- Required at all age levels*, Physical Education classes provide an opportunity for structured physical movement. From the development of technical skills to cooperative game development, our Physical Education program honors the needs of students grades 6-12. Within the PE/Health department, required courses in Health (grade 8 and grade 10) help to provide an academic context for understanding the health needs at each age and stage, from physical to mental wellbeing. Electives in Sports Medicine and Strength and Conditioning provide opportunities for those students interested in pursuing careers in health sciences to dig in a bit more deeply. *Note that after 9th grade, Varsity Athletes are able to opt out of PE classes.
- From an introduction in 8th grade to the availability of Robotics and Engineering classes in the elective course offerings in high school, STEM offers an opportunity for students to connect brain to body in hands-on learning endeavors.
- On a quarterly basis in typical school years, special events planned by our Student Government bring the school together for good-natured fun and competition. The fall Pep Rally, Christmas Spirit Week’s Reindeer Games, a Winter Pep Rally, and Spring Battle of the Classes present an opportunity for relays and other hands-on and physical competitions. Past highlights include the over-under relay at the Fall 2021 Pep Rally, Faculty vs. Students basketball games at past Winter Pep Rallies, and a full-size game modeled after the board game Hungry, Hungry Hippos a few years back during Battle of the Classes.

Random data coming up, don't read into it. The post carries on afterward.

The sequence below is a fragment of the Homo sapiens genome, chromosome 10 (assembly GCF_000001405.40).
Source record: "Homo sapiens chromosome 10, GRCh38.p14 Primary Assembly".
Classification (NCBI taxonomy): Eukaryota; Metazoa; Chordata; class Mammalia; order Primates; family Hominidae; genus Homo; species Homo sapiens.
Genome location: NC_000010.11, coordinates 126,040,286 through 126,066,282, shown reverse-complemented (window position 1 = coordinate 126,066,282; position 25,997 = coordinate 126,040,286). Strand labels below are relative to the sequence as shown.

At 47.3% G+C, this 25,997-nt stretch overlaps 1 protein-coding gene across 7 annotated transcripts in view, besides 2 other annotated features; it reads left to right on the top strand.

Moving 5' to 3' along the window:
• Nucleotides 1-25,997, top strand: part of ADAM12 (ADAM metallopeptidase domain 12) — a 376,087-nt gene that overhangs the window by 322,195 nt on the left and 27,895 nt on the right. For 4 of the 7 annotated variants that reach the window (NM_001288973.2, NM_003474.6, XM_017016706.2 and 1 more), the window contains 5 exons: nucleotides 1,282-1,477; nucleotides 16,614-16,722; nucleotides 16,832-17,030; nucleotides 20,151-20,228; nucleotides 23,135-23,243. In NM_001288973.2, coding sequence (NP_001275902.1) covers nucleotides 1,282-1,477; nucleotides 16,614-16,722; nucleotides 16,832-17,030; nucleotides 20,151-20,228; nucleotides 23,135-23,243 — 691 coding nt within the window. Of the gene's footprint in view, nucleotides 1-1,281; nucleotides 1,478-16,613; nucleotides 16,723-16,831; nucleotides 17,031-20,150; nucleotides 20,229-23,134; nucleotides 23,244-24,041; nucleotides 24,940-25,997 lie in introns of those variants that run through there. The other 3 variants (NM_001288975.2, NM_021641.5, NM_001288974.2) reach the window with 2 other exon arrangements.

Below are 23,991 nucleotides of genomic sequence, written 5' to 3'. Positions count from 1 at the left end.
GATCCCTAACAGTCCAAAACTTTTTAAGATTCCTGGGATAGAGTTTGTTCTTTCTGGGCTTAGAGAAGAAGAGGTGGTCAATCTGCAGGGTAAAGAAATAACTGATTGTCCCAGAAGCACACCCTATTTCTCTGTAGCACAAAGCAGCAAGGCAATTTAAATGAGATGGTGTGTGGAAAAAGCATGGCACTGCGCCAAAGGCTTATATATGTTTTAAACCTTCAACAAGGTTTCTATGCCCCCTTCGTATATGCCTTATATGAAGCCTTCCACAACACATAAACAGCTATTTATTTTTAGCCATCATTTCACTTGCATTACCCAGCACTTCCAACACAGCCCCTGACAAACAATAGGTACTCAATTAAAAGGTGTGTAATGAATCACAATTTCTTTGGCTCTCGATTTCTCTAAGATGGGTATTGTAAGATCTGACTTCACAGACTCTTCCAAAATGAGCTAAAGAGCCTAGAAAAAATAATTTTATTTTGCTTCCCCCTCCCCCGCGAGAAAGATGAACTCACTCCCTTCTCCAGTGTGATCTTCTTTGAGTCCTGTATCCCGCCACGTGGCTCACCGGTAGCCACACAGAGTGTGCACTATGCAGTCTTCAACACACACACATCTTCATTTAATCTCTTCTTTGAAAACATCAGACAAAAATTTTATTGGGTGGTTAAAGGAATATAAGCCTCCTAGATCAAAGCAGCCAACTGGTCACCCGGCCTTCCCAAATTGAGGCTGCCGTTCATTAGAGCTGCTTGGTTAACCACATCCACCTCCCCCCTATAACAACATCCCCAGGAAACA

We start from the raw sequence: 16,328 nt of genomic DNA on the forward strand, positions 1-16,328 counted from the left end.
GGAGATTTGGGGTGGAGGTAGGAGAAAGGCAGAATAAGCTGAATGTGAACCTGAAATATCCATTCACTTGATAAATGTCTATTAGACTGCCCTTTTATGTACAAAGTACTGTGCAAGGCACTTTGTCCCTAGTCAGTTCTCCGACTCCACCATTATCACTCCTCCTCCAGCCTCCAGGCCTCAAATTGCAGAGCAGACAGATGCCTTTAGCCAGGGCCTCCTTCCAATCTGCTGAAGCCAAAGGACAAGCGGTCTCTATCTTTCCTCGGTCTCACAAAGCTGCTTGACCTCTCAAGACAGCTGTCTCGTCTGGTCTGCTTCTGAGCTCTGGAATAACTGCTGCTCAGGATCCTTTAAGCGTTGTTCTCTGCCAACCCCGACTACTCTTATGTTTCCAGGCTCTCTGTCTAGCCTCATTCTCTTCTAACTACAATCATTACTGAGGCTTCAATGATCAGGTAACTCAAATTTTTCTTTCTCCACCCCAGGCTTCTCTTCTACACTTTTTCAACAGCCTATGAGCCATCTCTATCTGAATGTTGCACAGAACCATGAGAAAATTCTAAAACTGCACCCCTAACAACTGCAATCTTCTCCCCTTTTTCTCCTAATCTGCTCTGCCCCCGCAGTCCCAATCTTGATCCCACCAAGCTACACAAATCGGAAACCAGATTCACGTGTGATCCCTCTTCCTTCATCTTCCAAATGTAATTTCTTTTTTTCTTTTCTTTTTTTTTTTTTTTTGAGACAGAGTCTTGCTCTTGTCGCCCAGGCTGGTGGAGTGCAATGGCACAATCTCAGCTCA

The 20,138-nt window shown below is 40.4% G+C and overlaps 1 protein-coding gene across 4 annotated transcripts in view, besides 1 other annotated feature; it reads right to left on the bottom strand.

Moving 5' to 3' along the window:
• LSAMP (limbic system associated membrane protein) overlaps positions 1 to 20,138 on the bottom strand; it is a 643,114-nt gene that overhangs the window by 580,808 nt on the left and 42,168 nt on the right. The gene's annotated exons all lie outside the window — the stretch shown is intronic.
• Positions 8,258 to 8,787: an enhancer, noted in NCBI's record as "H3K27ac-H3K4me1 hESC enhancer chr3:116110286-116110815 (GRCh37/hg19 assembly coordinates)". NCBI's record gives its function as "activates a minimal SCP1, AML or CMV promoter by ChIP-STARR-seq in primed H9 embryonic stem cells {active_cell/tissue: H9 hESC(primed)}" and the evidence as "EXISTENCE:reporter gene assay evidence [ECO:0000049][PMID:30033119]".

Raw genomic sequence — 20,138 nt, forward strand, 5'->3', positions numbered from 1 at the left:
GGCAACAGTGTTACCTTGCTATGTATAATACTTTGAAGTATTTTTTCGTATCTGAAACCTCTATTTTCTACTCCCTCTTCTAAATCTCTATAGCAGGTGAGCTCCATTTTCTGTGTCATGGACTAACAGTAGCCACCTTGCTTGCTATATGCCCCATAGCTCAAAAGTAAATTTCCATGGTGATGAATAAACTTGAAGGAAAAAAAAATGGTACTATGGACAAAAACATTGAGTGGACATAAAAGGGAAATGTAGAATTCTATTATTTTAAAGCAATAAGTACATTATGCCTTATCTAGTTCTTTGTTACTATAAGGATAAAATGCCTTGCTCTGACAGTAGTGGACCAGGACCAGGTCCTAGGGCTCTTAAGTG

- Beginning with intramural offerings in middle school, through to Varsity level sports across three athletic seasons of the school year, LuHi offers an athletic program for any students who are interested in participating. Check out our athletics page for more information!
- Our Middle School Beyond the Bell program provides a bit of after school structure for our 6th through 8th grade students. With an opportunity for outside movement, as well as indoor activities, this program offers a nice transition from the school day before heading home for the day.
Through these activities and more, LuHi recognizes and honors that students are entire beings. The intersection of growth and development in mind and spirit must also connect with the physical. As we view each student as a child of God, uniquely and wonderfully made, we recognize that students must learn how to take care and nurture the one body which they have been given. Through our curriculum and activities, LuHi continually seeks opportunities for students to recognize this and find opportunities to grow physically and use this for the good of our community and world.
What’s to come?
Our team is currently exploring options for increased movement in the classroom setting, increased use of outdoor facilities for class meetings, and always seeking more co-curricular activities for our students.